LISBOA

This study is recruiting.

Rationale

Despite the availability of evidence that the blood saving measures erythropoietin (EPO) and perioperative autologous blood salvage (in short: blood salvage) are not cost-effective in elective primary hip- and knee arthroplasties, over 85% of the Dutch orthopaedic departments still use one of these techniques. In a problem analysis study a tailored intervention is developed to de-implement EPO and blood salvage in elective primary total hip- and knee arthroplasties.

Objective

To assess the effectiveness, feasibility and costs of this tailored de-implementation intervention. The hypothesis is that the intervention results in an absolute decrease of 20% in patients receiving EPO or blood salvage in comparison to usual care (control strategy).

Study design

The design is a hospital-clustered RCT comparing the tailored de-implementation intervention with passive dissemination of evidence in 20 hospitals.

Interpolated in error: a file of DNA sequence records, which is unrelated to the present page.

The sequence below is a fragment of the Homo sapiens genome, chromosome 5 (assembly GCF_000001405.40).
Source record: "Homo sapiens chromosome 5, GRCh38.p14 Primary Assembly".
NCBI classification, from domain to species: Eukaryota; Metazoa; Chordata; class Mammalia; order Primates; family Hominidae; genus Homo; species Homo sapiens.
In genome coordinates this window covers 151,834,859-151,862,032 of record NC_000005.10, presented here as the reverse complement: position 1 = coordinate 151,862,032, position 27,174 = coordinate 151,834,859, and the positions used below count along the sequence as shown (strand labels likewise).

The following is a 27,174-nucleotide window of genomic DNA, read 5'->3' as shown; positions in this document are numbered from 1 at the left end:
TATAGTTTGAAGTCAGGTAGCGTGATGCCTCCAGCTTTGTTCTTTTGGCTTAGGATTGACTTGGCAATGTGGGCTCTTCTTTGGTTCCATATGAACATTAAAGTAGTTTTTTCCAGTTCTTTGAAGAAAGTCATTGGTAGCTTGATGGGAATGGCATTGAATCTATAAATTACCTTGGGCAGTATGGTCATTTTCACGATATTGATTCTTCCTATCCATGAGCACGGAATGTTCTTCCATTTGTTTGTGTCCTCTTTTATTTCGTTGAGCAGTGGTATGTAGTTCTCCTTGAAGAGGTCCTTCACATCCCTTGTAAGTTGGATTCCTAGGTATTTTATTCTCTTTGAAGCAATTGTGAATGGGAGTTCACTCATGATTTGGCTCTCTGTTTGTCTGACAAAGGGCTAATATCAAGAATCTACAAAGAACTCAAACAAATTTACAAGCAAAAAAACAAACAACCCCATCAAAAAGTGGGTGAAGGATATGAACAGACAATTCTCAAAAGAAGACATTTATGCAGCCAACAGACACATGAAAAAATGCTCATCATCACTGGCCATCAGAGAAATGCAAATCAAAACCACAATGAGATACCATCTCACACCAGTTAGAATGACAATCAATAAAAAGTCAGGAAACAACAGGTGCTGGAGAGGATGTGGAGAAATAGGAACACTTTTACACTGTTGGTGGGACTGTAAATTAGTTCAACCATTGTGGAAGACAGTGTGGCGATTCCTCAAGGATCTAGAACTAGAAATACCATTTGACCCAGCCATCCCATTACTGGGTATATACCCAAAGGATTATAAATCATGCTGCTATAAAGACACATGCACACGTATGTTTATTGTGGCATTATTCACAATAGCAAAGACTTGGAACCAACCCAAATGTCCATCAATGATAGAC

Methods

The intervention hospitals receive a tailored intervention geared at barriers and facilitators to de-implement BSMs that includes educational activities and feedback. The control hospitals receive the evidence about BSMs and their (cost) effectiveness in a passive manner. There are two scheduled visits in the intervention group. One visit takes place at the start of the intervention for an interactive education and one visit during the intervention to give feedback. Professionals will receive electronic newsletters during the intervention.

Study population

The intervention is aimed at orthopaedic surgeons and anaesthesiologists in 20 hospitals. Chart review will be performed of at least 50 patients receiving a primary elective hip- or knee arthroplasty per hospital.

Main study endpoints and parameters

Primary outcome measure
Number of patients receiving EPO and blood salvage.

Secondary outcome measure
Patient outcomes (allogenic transfusions, transfusion reactions, complications, length of stay), feasibility, costs.

Research staff 

Last edited on: 8 April 2014